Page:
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2737 Loss of the DNA Fork Remodeling Protein Smarcal1 Impairs the Replication Stress Response in Proliferating Hematopoietic Cells

Program: Oral and Poster Abstracts
Session: 501. Hematopoietic Stem and Progenitor Biology: Poster III
Hematology Disease Topics & Pathways:
HSCs, Genetic Disorders, immunodeficiency, Biological Processes, DNA damage, DNA repair, Cell Lineage, hematopoiesis
Monday, December 7, 2020, 7:00 AM-3:30 PM

Saul Kushinsky, BS*, Matthew V Puccetti, MD/PhD*, Clare M Adams, PhD* and Christine M Eischen, PhD

Department of Cancer Biology, Sidney Kimmel Cancer Center, Thomas Jefferson University, Philadelphia, PA

Rapidly proliferating hematopoietic cells are particularly prone to threats to genomic integrity through replication stress. The response to replication stress involves complex molecular machinery to prevent replication fork collapse, avoid accumulation of DNA damage, and ensure the completion of DNA synthesis. Smarcal1, a DNA remodeling enzyme, has been linked to the replication stress response through stabilization, repair, and restart of stalled DNA replication forks. In humans, complete loss of function of Smarcal1 leads to the pleiotropic disorder Schimke immuno-osseous dysplasia (SIOD), which is characterized, in part, by a severe lymphoid immunodeficiency that leaves patients susceptible to opportunistic infections. Currently, the mechanisms driving the clinical immunodeficient phenotype of SIOD and the in vivo functions of Smarcal1 in hematopoietic cells remain largely unexplored. We evaluated the contribution of Smarcal1 to normal and stressed/emergency hematopoiesis, using a Smarcal1 knockout mouse model and hematopoietic cell replication stresses such as low-dose radiation, 5-fluorouracil, bone marrow transplantation, and oncogene- driven proliferation. We determined that, while loss of Smarcal1 does not affect hematopoietic stem and progenitor cells (HSPCs) or mature hematopoietic cell populations at a normal “resting” state, Smarcal1 is required in these cells undergoing proliferative stress. Following DNA replication stress, we detected defects in multiple Smarcal1-deficient hematopoietic cell populations. We also observed that loss of Smarcal1 led to significantly increased levels of replication stress, DNA damage, and apoptosis in proliferating cells. Through bone marrow transplantation, we determined that the deficiencies observed were not due to a defect in the bone marrow environment or an inability of the HSPCs to home to the bone marrow. Thus, our results reveal that Smarcal1 is critical to maintaining hematopoietic cell survival and function under conditions of DNA replication stress. Our data also suggest that the immunodeficiency of patients with Smarcal1 mutations may be due to an inability of hematopoietic cells, especially HSPCs, to properly respond to replication stress and proliferate. Since wild-type bone marrow is able to fully reconstitute and function in a Smarcal1-deficient environment, bone marrow transplantation may be an effective therapy for immunodeficient SIOD patients.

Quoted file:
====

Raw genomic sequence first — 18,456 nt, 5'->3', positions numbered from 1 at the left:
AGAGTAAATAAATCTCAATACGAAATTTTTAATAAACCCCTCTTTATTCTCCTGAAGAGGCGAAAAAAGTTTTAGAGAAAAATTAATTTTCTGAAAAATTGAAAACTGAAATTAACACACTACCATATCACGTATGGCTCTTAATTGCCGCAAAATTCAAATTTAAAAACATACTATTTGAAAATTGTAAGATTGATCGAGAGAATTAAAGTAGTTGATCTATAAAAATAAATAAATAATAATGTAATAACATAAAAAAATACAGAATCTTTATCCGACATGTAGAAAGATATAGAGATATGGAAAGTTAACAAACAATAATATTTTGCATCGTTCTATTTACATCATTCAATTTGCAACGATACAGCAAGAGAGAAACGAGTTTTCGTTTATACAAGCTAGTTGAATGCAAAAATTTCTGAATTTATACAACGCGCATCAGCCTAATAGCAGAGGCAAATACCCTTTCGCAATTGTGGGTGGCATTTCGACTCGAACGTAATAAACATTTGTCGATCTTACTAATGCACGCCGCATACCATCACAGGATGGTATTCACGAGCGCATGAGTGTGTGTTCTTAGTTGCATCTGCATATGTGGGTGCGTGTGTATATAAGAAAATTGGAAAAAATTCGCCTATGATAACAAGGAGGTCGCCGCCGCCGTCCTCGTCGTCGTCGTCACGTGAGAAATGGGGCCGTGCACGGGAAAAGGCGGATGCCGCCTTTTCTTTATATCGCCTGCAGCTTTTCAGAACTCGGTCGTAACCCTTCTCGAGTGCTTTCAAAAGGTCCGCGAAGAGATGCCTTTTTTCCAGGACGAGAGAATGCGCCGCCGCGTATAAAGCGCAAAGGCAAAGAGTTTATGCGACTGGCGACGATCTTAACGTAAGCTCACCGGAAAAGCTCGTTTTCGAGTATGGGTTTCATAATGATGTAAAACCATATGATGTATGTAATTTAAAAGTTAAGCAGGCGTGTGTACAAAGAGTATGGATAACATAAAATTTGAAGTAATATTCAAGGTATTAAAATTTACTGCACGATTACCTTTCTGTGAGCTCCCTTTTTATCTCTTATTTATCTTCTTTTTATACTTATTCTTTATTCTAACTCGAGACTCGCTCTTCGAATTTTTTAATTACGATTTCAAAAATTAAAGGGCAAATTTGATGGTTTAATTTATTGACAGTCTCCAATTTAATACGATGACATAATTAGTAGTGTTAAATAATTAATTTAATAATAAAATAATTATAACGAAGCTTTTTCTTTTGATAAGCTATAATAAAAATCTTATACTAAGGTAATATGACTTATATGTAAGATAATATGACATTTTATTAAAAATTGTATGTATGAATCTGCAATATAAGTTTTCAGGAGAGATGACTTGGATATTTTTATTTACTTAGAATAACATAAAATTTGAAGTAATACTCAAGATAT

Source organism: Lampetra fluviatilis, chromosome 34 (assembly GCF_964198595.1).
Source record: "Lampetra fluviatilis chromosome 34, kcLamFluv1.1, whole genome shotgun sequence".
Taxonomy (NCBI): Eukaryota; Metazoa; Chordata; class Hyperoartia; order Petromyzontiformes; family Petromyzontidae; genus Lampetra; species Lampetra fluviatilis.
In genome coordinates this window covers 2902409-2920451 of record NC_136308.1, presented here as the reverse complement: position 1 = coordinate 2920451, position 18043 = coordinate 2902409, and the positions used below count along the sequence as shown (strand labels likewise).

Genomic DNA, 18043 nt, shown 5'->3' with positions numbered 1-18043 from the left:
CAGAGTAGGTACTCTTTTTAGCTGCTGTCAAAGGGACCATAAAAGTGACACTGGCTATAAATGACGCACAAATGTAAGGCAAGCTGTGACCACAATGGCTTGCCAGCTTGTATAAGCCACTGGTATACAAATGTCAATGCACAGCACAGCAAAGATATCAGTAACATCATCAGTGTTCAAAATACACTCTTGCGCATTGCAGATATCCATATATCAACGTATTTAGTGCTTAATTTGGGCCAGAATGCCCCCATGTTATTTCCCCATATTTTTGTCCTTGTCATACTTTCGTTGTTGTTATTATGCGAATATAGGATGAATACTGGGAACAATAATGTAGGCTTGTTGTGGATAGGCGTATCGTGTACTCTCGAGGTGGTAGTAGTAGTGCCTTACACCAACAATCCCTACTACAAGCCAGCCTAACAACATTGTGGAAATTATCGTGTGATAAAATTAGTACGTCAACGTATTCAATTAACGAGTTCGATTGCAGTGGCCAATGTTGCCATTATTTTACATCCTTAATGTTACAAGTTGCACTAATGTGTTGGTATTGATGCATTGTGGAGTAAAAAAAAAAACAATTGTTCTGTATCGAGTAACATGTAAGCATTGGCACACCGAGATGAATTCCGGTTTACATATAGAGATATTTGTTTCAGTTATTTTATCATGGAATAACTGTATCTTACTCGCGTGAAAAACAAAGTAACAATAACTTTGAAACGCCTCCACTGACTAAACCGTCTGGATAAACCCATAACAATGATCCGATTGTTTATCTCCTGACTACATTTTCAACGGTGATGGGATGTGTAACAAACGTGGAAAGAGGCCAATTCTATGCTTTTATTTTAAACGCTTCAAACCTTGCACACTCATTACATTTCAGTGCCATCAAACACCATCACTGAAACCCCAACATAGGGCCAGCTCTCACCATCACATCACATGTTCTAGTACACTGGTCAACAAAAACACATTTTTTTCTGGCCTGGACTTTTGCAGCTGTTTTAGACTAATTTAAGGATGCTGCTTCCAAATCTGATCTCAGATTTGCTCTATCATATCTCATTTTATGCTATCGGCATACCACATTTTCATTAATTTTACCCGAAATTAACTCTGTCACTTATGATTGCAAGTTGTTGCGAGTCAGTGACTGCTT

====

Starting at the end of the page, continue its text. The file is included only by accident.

Disclosures: Eischen: AbbVie Inc.: Research Funding.

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